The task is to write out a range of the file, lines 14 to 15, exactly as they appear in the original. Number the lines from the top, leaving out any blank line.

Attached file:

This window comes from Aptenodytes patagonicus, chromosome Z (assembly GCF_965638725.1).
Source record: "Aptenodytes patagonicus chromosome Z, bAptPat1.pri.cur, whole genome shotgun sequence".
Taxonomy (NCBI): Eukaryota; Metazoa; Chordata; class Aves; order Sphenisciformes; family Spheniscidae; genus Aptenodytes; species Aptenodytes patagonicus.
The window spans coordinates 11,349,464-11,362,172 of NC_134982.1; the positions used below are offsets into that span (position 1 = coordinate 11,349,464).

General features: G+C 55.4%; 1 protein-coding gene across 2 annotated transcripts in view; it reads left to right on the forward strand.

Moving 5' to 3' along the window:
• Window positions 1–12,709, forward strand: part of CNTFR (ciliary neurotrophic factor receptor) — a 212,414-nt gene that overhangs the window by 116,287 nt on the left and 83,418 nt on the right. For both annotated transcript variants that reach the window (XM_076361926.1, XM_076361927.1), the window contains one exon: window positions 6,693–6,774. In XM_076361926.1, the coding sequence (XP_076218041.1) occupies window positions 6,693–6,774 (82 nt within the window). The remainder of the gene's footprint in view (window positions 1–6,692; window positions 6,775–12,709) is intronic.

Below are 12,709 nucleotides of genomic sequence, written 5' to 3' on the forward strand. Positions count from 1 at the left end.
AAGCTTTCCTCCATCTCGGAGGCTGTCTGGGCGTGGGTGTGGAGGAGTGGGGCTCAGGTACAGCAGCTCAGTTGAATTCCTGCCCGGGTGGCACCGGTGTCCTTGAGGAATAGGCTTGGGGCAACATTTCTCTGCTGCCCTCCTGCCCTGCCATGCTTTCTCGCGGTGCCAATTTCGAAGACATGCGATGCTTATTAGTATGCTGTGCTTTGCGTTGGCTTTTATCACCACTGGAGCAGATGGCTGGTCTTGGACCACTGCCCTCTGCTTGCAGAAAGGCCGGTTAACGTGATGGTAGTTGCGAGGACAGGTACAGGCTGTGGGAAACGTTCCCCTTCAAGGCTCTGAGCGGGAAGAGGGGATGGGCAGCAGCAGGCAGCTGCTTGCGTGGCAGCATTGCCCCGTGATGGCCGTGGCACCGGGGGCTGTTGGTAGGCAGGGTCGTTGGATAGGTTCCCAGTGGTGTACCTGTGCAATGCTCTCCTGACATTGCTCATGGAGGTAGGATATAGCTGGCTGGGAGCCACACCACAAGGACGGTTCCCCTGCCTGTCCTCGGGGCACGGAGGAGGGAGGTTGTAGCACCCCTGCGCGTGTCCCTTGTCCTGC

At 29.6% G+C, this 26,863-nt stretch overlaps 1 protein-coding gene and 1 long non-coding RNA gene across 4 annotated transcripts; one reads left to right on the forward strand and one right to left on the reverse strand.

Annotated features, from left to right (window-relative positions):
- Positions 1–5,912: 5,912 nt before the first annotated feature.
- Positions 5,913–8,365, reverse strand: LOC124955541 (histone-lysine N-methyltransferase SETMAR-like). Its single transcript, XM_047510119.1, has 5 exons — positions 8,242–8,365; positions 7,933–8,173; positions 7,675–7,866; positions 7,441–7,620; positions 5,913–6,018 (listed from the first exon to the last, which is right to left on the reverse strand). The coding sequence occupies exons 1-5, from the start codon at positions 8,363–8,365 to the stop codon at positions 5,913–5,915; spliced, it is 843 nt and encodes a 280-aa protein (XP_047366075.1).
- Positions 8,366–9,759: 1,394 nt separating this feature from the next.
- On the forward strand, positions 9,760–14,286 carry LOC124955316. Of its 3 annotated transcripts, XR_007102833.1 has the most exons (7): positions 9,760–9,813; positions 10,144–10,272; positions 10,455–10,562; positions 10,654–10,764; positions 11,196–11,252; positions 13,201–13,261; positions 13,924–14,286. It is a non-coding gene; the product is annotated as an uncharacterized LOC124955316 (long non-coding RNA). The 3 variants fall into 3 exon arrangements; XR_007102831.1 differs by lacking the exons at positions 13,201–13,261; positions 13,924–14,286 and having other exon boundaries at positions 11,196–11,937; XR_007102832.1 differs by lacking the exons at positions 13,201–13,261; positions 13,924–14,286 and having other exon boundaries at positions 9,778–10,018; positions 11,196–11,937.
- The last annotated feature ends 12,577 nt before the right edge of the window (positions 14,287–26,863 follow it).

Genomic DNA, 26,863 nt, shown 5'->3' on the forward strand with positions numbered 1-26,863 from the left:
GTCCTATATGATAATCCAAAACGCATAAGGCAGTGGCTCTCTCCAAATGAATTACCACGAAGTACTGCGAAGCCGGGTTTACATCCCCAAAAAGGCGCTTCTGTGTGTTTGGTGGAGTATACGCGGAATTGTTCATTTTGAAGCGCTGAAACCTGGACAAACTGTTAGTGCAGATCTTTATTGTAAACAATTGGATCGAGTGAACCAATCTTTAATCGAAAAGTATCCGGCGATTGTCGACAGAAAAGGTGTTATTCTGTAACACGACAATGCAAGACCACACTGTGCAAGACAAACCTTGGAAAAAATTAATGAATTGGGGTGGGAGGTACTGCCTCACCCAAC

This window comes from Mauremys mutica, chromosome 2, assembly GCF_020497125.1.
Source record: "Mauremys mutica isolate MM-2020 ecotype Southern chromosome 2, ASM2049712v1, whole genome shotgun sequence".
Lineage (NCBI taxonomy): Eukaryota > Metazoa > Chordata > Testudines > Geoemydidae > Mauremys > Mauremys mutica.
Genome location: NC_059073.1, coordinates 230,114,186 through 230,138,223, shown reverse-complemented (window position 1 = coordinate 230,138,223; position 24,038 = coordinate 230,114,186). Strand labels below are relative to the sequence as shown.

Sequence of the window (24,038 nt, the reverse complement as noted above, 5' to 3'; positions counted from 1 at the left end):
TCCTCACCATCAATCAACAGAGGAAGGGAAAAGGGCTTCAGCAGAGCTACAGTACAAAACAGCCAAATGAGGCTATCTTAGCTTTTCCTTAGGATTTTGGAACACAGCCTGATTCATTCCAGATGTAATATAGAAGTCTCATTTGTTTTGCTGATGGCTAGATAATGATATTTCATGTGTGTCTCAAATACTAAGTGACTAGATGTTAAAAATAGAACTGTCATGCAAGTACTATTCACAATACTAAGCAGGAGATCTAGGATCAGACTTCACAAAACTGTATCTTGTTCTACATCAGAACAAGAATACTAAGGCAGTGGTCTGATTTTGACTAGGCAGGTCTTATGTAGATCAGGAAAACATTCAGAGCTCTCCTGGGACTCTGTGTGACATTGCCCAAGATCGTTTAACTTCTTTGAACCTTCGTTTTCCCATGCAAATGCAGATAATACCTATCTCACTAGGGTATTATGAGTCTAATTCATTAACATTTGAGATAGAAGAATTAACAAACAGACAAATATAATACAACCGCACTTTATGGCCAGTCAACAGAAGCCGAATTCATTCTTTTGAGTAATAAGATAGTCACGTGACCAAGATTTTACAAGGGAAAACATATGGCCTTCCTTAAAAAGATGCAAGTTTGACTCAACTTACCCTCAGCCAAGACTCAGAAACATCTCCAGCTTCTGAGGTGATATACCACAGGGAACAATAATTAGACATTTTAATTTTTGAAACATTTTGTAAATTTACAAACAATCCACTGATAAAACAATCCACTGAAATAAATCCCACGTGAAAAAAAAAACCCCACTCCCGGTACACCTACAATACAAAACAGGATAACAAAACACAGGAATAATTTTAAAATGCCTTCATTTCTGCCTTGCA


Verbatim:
- Positions 8,366–9,759: 1,394 nt separating this feature from the next.
- On the forward strand, positions 9,760–14,286 carry LOC124955316. Of its 3 annotated transcripts, XR_007102833.1 has the most exons (7): positions 9,760–9,813; positions 10,144–10,272; positions 10,455–10,562; positions 10,654–10,764; positions 11,196–11,252; positions 13,201–13,261; positions 13,924–14,286. It is a non-coding gene; the product is annotated as an uncharacterized LOC124955316 (long non-coding RNA). The 3 variants fall into 3 exon arrangements; XR_007102831.1 differs by lacking the exons at positions 13,201–13,261; positions 13,924–14,286 and having other exon boundaries at positions 11,196–11,937; XR_007102832.1 differs by lacking the exons at positions 13,201–13,261; positions 13,924–14,286 and having other exon boundaries at positions 9,778–10,018; positions 11,196–11,937.